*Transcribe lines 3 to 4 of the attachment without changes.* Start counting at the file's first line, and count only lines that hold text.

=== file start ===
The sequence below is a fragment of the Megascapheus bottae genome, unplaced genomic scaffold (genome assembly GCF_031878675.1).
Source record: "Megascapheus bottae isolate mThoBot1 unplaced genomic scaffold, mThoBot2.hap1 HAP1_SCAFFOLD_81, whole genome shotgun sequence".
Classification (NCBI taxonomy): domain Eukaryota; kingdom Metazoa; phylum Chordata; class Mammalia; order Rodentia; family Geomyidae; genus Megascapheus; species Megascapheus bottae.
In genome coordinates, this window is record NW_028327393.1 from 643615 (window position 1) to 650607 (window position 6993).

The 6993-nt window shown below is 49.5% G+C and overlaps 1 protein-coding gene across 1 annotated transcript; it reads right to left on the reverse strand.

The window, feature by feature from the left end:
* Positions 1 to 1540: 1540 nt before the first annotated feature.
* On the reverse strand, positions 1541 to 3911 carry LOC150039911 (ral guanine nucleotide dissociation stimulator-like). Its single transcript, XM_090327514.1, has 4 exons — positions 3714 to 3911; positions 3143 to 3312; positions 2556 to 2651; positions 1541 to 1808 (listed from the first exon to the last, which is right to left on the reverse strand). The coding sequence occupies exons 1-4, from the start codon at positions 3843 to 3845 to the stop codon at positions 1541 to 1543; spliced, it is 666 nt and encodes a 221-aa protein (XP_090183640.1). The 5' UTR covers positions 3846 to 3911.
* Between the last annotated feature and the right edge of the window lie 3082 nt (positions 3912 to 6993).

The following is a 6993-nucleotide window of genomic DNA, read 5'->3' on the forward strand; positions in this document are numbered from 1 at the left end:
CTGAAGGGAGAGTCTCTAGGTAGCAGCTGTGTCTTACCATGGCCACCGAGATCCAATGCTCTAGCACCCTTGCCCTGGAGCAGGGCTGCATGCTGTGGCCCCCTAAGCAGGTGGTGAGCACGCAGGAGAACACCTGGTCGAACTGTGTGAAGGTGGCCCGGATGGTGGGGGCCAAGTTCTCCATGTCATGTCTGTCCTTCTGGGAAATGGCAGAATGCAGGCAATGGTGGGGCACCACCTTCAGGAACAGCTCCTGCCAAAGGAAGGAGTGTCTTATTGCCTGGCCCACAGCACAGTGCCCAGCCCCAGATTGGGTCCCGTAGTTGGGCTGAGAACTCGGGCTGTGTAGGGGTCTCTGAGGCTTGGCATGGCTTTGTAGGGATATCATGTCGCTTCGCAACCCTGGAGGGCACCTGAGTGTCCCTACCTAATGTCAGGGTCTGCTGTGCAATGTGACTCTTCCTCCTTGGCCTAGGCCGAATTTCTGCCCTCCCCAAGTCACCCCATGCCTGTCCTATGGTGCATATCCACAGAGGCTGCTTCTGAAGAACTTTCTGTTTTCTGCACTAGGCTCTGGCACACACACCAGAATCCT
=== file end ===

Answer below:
Classification (NCBI taxonomy): domain Eukaryota; kingdom Metazoa; phylum Chordata; class Mammalia; order Rodentia; family Geomyidae; genus Megascapheus; species Megascapheus bottae.
In genome coordinates, this window is record NW_028327393.1 from 643615 (window position 1) to 650607 (window position 6993).